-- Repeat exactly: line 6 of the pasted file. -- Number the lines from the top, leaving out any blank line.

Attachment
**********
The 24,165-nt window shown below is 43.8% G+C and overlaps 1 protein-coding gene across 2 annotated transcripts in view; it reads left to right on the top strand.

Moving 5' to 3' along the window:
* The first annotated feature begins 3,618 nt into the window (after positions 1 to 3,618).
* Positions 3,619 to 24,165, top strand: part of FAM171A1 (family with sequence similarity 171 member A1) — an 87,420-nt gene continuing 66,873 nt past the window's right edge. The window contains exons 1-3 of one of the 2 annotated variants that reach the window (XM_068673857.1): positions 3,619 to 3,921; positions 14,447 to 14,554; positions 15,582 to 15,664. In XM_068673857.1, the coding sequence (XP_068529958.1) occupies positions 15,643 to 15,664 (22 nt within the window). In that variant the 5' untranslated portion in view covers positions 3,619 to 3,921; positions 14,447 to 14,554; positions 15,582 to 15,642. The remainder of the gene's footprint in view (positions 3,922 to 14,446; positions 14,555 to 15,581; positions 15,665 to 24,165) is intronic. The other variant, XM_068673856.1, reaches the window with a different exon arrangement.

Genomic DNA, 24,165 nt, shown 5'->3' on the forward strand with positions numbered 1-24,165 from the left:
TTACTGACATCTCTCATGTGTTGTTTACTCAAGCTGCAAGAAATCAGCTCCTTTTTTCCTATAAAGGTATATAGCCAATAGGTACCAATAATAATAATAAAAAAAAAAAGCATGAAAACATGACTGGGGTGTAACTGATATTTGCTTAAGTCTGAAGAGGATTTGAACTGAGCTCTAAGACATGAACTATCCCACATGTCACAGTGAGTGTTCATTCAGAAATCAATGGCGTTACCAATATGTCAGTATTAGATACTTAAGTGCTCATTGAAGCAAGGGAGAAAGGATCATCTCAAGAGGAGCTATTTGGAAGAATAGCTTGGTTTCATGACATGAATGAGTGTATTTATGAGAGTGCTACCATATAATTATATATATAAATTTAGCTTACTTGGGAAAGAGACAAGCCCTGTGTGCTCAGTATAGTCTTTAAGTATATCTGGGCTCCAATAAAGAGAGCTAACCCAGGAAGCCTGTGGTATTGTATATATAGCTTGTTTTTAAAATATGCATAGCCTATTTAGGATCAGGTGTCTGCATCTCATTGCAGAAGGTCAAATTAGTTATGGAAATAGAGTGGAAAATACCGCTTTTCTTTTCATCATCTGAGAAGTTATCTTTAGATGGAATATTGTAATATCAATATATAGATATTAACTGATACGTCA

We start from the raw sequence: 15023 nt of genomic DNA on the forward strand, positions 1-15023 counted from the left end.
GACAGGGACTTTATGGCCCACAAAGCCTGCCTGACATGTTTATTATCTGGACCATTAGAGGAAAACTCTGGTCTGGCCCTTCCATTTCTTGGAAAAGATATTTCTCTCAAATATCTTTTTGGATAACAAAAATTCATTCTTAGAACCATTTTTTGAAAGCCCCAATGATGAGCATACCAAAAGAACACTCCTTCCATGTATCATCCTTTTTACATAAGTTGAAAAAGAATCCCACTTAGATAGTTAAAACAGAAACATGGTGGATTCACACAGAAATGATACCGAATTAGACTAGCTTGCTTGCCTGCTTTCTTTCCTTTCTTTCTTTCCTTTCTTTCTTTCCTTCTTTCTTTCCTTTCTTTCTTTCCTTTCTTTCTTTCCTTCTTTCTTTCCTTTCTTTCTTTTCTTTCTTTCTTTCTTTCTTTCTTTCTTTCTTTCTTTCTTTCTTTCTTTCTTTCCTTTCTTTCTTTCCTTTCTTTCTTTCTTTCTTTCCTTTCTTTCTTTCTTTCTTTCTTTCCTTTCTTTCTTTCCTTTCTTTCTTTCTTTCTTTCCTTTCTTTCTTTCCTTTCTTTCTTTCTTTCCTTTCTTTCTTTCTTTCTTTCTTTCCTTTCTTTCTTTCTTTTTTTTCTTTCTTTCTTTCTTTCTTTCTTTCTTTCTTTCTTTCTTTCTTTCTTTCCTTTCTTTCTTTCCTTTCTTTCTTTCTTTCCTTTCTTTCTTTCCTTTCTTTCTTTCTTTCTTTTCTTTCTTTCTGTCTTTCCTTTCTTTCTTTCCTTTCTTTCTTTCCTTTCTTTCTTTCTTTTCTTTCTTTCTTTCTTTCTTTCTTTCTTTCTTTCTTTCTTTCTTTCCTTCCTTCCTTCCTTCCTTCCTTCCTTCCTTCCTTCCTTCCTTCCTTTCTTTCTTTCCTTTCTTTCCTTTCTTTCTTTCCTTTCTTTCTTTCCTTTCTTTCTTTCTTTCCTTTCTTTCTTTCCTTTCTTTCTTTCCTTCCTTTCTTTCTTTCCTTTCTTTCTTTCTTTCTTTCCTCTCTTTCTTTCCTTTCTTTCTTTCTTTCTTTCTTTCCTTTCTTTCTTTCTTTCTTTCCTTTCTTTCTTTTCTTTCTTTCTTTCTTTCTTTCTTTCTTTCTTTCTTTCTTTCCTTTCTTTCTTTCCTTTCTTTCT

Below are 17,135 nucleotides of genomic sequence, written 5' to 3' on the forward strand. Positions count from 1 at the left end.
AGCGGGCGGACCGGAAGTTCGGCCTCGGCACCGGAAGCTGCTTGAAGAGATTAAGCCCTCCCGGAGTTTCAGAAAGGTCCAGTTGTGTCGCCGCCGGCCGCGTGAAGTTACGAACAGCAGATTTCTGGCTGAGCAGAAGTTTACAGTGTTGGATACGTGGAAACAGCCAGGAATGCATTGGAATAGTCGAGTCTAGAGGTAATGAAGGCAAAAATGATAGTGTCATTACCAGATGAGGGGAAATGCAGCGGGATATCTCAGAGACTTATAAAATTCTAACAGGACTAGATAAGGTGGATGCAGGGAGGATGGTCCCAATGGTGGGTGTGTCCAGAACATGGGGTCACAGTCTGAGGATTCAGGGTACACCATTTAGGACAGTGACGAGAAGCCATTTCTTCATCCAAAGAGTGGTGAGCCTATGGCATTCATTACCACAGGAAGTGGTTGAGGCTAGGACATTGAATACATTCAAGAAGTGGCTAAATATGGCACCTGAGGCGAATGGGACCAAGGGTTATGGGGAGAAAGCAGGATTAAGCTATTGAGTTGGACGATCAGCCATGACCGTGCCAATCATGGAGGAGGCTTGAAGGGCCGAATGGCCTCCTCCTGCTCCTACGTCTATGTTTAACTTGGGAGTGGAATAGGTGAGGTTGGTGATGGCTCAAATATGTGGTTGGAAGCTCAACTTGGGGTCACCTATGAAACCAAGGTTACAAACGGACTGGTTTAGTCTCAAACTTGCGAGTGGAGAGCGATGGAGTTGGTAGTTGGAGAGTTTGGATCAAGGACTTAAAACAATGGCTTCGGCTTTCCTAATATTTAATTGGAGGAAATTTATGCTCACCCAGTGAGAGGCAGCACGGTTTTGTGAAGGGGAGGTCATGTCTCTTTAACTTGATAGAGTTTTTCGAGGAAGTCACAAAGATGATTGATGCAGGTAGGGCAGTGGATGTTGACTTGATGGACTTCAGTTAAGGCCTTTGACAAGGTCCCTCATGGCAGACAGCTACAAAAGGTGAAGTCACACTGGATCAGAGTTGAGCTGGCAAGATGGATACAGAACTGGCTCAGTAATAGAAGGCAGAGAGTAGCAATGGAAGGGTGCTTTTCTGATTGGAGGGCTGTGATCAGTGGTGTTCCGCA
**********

TTACTGACATCTCTCATGTGTTGTTTACTCAAGCTGCAAGAAATCAGCTCCTTTTTTCCTATAAAGGTATATAGCCAATAGGTACCAATAATAATAATAAAAAAAAAAAGCATGAAAACATGACTGGGGTGTAACTGATATTTGCTTAAGTCTGAAGAGGATTTGAACTGAGCTCTAAGACATGAACTATCCCACATGTCACAGTGAGTGTTCATTCAGAAATCAATGGCGTTACCAATATGTCAGTATTAGATACTTAAGTGCTCATTGAAGCAAGGGAGAAAGGATCATCTCAAGAGGAGCTATTTGGAAGAATAGCTTGGTTTCATGACATGAATGAGTGTATTTATGAGAGTGCTACCATATAATTATATATATAAATTTAGCTTACTTGGGAAAGAGACAAGCCCTGTGTGCTCAGTATAGTCTTTAAGTATATCTGGGCTCCAATAAAGAGAGCTAACCCAGGAAGCCTGTGGTATTGTATATATAGCTTGTTTTTAAAATATGCATAGCCTATTTAGGATCAGGTGTCTGCATCTCATTGCAGAAGGTCAAATTAGTTATGGAAATAGAGTGGAAAATACCGCTTTTCTTTTCATCATCTGAGAAGTTATCTTTAGATGGAATATTGTAATATCAATATATAGATATTAACTGATACGTCA